Will the Wall Street Bulls Retreat?
Investors should take at least some profits following the gains we have seen in U.S. stock markets since October 2011, Bill Strazzullo, Partner at Bell Curve Trading, said on Thursday, arguing that it is too early to assume that markets have moved to a long-term bullish trading environment.
"The short-term momentum is still overall bullish. We got out of the gate really quickly. We’ve had some good economic data. I think the bottom line is it’s too early to make that transition from what has been a bearish trading environment to a bullish one," Strazzullo told CNBC.
Stocks on Wall Street rallied sharply in January, with the Dow marking its highest close since May 2008, the Nasdaq its highest close since 2000, and the S&P 500 up 4.4 percent in January.
“People want to make that case because we’ve rallied 25 percent since the October 4 lows in the S&P 500. But I think at these levels, that ship has really sailed in terms of the better gains,” Strazzullo said.
“We’ve been telling our clients to reduce their equity exposure, not add to it. We just think the risk-reward just doesn’t make sense here.” He believes there are too many issues both domestically and overseas for Wall Street to continue to run higher.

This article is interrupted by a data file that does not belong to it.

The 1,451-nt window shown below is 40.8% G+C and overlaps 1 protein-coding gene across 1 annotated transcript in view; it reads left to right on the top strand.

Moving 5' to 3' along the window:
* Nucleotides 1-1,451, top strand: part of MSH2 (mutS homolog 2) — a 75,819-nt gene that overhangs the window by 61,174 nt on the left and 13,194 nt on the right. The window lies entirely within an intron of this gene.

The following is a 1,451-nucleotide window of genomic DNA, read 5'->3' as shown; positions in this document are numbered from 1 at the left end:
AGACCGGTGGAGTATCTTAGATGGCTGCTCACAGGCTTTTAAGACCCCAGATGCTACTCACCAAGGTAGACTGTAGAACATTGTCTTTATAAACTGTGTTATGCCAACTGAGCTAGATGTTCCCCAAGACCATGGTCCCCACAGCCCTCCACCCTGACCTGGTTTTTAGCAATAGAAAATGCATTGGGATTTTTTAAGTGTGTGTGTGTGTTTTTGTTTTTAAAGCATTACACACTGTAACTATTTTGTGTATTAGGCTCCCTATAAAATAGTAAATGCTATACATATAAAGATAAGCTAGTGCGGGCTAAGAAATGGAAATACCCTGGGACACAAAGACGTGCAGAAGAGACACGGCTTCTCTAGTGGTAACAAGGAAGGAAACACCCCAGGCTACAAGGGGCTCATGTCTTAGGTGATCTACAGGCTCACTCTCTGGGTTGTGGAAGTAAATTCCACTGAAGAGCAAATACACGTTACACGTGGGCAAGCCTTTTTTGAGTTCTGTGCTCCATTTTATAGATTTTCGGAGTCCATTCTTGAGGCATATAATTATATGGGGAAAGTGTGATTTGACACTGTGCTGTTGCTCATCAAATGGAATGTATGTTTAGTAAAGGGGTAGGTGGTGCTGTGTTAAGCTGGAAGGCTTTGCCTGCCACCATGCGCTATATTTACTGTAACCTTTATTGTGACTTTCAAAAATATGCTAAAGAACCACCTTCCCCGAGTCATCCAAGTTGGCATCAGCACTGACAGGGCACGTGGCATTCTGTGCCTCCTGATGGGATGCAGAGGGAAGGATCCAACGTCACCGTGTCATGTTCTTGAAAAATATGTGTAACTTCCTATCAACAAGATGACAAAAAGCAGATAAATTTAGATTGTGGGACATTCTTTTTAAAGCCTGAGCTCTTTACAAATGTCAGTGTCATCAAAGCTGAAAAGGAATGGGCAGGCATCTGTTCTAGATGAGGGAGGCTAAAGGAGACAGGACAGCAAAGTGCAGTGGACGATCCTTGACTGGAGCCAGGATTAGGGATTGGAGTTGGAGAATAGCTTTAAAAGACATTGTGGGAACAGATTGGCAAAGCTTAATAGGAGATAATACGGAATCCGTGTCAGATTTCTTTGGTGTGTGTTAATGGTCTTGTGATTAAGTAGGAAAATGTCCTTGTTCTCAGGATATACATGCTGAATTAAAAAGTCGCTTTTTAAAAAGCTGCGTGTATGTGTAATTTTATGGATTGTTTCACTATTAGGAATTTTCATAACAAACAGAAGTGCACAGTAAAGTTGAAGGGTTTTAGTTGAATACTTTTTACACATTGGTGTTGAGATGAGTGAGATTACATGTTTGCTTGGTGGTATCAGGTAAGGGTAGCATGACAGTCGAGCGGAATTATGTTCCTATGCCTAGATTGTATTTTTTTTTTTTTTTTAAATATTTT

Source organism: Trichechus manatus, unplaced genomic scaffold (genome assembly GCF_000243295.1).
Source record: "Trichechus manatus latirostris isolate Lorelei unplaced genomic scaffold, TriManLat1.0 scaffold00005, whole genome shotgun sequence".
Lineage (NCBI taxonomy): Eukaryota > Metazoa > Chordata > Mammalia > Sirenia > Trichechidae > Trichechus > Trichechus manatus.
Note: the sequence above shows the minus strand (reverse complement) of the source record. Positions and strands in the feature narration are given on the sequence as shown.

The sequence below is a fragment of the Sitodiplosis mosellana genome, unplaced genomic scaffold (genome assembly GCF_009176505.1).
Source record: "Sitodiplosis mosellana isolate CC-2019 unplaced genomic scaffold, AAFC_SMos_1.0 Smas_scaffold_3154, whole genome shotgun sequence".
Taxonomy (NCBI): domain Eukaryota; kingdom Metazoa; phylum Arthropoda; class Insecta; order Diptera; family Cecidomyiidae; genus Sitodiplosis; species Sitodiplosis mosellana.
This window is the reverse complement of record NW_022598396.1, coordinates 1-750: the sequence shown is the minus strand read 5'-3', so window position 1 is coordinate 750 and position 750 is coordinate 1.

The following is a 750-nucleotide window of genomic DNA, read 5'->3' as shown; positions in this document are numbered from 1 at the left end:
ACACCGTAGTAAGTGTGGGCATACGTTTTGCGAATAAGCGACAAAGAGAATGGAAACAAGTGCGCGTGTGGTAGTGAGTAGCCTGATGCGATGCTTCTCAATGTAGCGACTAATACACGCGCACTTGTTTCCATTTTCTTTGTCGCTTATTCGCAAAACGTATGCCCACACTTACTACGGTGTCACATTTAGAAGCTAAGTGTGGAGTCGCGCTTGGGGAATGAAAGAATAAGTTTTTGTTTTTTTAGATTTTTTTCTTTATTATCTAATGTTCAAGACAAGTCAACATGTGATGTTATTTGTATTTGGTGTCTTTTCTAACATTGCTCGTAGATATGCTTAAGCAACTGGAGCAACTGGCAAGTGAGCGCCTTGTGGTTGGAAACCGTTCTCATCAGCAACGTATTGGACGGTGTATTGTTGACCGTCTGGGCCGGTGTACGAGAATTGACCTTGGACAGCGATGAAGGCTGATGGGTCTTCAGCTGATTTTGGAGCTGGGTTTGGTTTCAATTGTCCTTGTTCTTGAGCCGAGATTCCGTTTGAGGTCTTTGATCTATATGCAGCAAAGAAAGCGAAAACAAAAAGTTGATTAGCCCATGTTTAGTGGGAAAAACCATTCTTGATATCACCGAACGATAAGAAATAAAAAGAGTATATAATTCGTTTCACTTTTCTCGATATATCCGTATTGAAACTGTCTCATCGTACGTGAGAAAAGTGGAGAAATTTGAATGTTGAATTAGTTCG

“The case that makes the most sense on the bullish side is that the market basically trades between 1170 and 1370 in the S&P, Strazzullo said.
If the U.S. economy recovers, and Europe manages to balance austerity with a weak economic environment and avoid any moresovereign debt issues, you can make the case for a bull run in the stock markets later in the year, he said.
“But right now, I really want to be dialing back my equity exposure at these levels, not add to it,” Strazzullo said.
He still sees opportunities in some stocks, notably large cap pharmaceuticals and biotech stocks.
“The usual suspects on the defensive side make sense—utilities, and anything that has a decent dividend,” he said.
“The bigger point here is that we’ve had a great run since early October and it makes sense to take profits and at least move some of that money to the sideline,” according to Strazzullo.